She is the sole representative of the family’s history, the keeper of its trauma, as her grandson, educated and living in the United States, is unable to speak to her in Korean without mixing Japanese in. The family, in 1989, has made an income through their pachinko parlor, where guests can come and play arcade games. These parlors have been largely owned by Korean immigrants in Japan, as Zainichi Koreans were unable to open their businesses due to not being considered Japanese citizens and faced immense discrimination because they were Korean. Pachinko parlors are not enough, though, as they are seen as a low class—a testament to the underlying racial and socioeconomic implications.

Nostalgia seeps into many of the scenes. When Solomon, Sun-ja’s grandson, returns home to Japan from the United States, he finds himself looking for little tokens from childhood. A panning camera focuses on black and white photos in the family home. Sun-ja, who grew up in the era when there was not enough food, scolds Solomon when he tries to throw out slightly burned food. “Why would you waste good food,” she asks, scoffing and flipping the jeon or green onion pancakes. Even under the threat of violence by Japanese officers, a character sings a traditional folk song, continuing even as they start to beat him.

Related: Here Are Some of the Best Cinematic Historical Dramas

Even as Solomon may seem more Japanese and American than Korean, he arranges with his company to try and meet a Korean woman who refuses to sell her land. Because he is ethnically Korean, he senses a connection with this woman, who moans that her children could not speak Korean anymore. His disconnect is a generational one. He made it in society, became successful in finance, and makes good money. It is because of this he is unable to understand what his family went through for him to succeed in the world, and this becomes exposed when he goes to meet the woman at her property. But, at the same time, he will most likely be seen as an outsider in Japan because of who he is, and also an outsider to most Koreans.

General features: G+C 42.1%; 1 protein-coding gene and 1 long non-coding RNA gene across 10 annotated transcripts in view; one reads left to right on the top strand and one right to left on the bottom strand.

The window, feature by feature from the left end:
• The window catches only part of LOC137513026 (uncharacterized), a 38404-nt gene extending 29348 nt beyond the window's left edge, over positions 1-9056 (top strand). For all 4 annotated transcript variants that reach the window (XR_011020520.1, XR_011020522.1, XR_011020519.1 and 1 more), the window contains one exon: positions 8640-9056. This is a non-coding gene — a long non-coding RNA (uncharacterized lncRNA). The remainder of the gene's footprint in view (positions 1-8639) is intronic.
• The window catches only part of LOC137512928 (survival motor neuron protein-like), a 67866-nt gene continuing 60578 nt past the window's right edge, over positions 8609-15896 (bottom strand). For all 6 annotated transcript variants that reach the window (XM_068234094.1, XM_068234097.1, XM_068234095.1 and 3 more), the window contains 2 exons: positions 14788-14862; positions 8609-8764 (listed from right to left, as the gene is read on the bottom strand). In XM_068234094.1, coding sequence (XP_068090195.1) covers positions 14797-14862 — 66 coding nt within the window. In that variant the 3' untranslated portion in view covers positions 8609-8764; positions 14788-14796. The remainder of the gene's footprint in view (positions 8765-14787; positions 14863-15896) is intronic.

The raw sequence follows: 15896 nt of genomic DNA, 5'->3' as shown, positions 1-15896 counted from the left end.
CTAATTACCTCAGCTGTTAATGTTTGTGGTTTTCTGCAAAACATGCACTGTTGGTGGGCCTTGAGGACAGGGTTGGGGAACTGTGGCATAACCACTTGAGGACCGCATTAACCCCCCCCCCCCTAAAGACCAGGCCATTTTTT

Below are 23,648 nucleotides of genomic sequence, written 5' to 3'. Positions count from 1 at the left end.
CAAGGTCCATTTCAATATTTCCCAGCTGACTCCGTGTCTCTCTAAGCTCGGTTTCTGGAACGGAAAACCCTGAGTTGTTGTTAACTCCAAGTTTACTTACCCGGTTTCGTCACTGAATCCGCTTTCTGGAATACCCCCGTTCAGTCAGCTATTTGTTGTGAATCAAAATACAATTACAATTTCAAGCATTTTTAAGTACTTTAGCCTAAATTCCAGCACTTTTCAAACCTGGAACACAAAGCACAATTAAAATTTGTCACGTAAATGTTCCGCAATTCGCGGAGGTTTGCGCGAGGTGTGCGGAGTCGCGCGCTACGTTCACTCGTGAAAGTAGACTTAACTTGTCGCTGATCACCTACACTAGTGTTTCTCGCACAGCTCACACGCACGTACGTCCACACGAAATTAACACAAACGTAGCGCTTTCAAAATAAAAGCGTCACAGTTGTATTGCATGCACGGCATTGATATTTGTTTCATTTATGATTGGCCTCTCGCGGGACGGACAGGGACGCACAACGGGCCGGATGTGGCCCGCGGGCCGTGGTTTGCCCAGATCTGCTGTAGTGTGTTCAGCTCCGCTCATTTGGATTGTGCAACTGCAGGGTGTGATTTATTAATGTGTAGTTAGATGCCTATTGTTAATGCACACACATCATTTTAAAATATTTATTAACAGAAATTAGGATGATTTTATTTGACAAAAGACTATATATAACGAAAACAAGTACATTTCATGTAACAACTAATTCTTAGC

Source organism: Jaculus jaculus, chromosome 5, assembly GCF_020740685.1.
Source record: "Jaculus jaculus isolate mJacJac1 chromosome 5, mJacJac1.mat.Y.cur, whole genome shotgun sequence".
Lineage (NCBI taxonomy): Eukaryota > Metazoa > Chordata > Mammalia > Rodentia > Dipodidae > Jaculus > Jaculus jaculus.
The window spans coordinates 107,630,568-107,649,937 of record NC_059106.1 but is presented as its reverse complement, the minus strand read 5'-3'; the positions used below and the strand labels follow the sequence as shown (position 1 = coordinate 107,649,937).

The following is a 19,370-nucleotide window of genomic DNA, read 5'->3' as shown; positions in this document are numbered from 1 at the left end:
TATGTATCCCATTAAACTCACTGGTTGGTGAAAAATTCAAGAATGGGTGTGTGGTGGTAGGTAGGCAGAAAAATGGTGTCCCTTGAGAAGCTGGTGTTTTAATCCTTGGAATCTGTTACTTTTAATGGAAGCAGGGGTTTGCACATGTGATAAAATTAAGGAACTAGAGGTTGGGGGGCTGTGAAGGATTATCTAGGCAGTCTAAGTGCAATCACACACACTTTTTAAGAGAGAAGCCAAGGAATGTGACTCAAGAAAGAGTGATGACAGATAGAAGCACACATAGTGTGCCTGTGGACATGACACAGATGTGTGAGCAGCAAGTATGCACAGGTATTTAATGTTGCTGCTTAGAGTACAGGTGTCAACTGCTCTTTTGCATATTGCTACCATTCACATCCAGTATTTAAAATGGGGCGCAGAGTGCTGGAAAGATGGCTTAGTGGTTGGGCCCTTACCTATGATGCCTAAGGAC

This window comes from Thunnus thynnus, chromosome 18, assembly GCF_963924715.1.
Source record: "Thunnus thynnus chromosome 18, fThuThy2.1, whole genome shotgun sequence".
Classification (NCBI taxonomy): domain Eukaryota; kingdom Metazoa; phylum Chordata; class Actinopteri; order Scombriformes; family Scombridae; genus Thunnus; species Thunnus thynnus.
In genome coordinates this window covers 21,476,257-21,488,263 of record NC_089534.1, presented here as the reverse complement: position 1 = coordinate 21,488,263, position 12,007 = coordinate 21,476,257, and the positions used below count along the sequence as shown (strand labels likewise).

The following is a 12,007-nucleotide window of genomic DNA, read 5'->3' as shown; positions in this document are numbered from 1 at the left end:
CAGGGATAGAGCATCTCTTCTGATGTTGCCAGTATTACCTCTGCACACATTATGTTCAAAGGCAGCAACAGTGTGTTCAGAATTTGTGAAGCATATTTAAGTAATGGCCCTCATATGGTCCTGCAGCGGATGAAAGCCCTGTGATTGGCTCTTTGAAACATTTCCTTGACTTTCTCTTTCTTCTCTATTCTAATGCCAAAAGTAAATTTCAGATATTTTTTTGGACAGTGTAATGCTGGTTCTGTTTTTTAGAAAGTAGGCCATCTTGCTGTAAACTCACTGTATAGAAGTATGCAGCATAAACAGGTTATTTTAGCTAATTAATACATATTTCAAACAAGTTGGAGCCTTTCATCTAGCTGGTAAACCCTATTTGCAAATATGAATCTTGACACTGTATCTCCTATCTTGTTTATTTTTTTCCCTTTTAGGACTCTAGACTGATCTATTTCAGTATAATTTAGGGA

A Visually Stunning Show

Apple TV+

In terms of cinematography, Pachinko is grand and sweeping in its scope. Whether the current frame finds space in modern-day Osaka or the seas and mountains of rural Korea, each is meticulously shot and colored in a visually appealing manner. These scenes set up a scenic and picturesque world, one in which where it would be hard to imagine suffering. But it is in close quarters with human characters, such as Sun-ja’s father, a sphere of brutality reveals the ugly underbelly of living in such places. Large, open spaces offer pockets of serenity, but wherever there are enclosed manmade spaces, a lingering sense of oppression weighs heavy.

The juxtaposition between past and present offers a contemporary feel to the method of storytelling. The original novel did not employ this tactic, instead choosing to go in chronological order, but by placing the past and present directly next to each other, the television adaptation of Pachinko has seamlessly woven the impacts and ripple effect of past events onto the modern setting and characters. The themes of intergenerational trauma and suffering are given more room to openly be displayed in a nuanced manner, and so the viewers can pick up on the little mannerisms or statements much easier.

Its ensemble cast, headlined by veterans Youn Yuh-jung and Lee Min-ho, delivers an impeccable performance, particularly from the actresses playing Sun-ja. In an epic story like this, where it traces threads across generations, it can be easy to lose track of who is who, but each character has been able to clearly define their place in the story. And perhaps that is what makes a story like Pachinko so special: the characters have been fleshed out to the point where they feel like authentic people with real lives rather than just being a part of a story. At the end of the day, this is all a marker of good storytelling, especially considering this story relies so much on history and firsthand sources to be told.

Pachinko is available on Apple TV+ starting March 25, 2022. The first three episodes were released on March 25, while additional episodes will be released weekly until all eight episodes are out. Pachinko was expected to be four seasons long, not just eight episodes, so perhaps we will be seeing more from this story soon.

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About The Author

Ashley Hajimirsadeghi
(71 Articles Published)

Writer, author, and aspiring critic. Find me @ashleynassarine.